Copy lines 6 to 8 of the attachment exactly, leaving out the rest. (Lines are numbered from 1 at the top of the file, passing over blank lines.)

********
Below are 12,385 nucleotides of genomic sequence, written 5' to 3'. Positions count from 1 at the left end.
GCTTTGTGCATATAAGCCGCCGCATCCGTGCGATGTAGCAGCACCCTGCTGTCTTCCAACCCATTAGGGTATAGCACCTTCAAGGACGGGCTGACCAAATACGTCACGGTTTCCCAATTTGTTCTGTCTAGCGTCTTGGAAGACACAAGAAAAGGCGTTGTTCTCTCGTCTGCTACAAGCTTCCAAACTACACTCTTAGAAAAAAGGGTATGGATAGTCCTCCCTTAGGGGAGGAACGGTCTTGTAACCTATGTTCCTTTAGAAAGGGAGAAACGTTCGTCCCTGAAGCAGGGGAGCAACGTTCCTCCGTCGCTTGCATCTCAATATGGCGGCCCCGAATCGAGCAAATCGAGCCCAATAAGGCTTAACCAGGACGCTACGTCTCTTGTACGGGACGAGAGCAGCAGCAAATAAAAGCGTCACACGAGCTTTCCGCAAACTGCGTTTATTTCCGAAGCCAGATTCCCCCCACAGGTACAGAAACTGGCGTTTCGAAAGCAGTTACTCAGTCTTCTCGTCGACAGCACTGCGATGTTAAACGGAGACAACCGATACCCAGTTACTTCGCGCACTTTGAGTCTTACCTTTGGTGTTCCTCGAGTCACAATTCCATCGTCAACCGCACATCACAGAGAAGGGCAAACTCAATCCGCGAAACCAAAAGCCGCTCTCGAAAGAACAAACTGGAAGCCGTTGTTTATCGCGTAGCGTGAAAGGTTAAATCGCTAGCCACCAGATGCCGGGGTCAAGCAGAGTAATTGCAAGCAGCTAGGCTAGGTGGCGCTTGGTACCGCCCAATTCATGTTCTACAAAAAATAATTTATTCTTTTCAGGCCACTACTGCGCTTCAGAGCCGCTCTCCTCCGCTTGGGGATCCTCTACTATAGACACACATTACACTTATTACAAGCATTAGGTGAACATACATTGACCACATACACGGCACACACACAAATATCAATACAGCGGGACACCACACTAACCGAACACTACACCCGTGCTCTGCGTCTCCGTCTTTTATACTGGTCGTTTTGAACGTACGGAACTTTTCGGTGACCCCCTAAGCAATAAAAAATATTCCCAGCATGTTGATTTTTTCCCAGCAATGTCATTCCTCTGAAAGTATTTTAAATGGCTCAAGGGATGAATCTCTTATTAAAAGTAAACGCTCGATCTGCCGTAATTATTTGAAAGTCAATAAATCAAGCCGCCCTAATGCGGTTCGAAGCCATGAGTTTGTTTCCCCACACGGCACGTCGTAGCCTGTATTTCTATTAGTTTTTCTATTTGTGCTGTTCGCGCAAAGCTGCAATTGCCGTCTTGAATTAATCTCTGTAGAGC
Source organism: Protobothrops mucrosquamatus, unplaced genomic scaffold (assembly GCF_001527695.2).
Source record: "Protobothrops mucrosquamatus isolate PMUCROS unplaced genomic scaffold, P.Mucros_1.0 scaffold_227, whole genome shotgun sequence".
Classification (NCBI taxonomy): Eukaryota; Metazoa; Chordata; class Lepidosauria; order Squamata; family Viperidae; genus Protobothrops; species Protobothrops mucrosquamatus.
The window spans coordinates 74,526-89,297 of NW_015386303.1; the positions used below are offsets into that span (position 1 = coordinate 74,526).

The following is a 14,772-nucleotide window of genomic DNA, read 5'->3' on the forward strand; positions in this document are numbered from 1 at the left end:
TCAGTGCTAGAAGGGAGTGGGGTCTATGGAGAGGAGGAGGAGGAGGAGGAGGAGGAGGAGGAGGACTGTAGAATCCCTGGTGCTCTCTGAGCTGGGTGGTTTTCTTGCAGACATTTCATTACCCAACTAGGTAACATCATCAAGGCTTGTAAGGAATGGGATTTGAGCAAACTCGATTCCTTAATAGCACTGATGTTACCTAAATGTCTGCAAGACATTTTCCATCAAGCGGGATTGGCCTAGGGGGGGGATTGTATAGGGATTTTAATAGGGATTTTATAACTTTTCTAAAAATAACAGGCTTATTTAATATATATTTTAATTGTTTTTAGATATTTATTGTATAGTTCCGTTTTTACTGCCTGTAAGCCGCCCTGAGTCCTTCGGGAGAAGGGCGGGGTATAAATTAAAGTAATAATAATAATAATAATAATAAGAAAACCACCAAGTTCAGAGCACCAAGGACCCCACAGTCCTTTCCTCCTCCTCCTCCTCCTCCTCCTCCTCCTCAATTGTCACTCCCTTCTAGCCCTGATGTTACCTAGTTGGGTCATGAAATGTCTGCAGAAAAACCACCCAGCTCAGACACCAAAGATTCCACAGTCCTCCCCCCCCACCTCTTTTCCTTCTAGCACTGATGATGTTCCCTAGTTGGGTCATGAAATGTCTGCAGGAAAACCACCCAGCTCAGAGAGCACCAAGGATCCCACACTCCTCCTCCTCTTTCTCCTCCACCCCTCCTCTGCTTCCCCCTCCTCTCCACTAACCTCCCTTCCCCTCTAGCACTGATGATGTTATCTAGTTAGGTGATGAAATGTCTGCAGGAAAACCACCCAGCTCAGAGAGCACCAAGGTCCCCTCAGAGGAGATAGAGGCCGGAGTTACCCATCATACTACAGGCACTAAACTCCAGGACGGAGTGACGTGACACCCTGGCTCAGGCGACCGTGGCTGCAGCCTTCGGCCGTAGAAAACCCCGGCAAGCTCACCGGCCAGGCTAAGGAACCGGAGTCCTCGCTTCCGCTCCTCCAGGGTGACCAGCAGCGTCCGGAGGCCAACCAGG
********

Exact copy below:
The window spans coordinates 74,526-89,297 of NW_015386303.1; the positions used below are offsets into that span (position 1 = coordinate 74,526).

The following is a 14,772-nucleotide window of genomic DNA, read 5'->3' on the forward strand; positions in this document are numbered from 1 at the left end:
TCAGTGCTAGAAGGGAGTGGGGTCTATGGAGAGGAGGAGGAGGAGGAGGAGGAGGAGGAGGAGGACTGTAGAATCCCTGGTGCTCTCTGAGCTGGGTGGTTTTCTTGCAGACATTTCATTACCCAACTAGGTAACATCATCAAGGCTTGTAAGGAATGGGATTTGAGCAAACTCGATTCCTTAATAGCACTGATGTTACCTAAATGTCTGCAAGACATTTTCCATCAAGCGGGATTGGCCTAGGGGGGGGATTGTATAGGGATTTTAATAGGGATTTTATAACTTTTCTAAAAATAACAGGCTTATTTAATATATATTTTAATTGTTTTTAGATATTTATTGTATAGTTCCGTTTTTACTGCCTGTAAGCCGCCCTGAGTCCTTCGGGAGAAGGGCGGGGTATAAATTAAAGTAATAATAATAATAATAATAATAAGAAAACCACCAAGTTCAGAGCACCAAGGACCCCACAGTCCTTTCCTCCTCCTCCTCCTCCTCCTCCTCCTCCTCAATTGTCACTCCCTTCTAGCCCTGATGTTACCTAGTTGGGTCATGAAATGTCTGCAGAAAAACCACCCAGCTCAGACACCAAAGATTCCACAGTCCTCCCCCCCCACCTCTTTTCCTTCTAGCACTGATGATGTTCCCTAGTTGGGTCATGAAATGTCTGCAGGAAAACCACCCAGCTCAGAGAGCACCAAGGATCCCACACTCCTCCTCCTCTTTCTCCTCCACCCCTCCTCTGCTTCCCCCTCCTCTCCACTAACCTCCCTTCCCCTCTAGCACTGATGATGTTATCTAGTTAGGTGATGAAATGTCTGCAGGAAAACCACCCAGCTCAGAGAGCACCAAGGTCCCCTCAGAGGAGATAGAGGCCGGAGTTACCCATCATACTACAGGCACTAAACTCCAGGACGGAGTGACGTGACACCCTGGCTCAGGCGACCGTGGCTGCAGCCTTCGGCCGTAGAAAACCCCGGCAAGCTCACCGGCCAGGCTAAGGAACCGGAGTCCTCGCTTCCGCTCCTCCAGGGTGACCAGCAGCGTCCGGAGGCCAACCAGG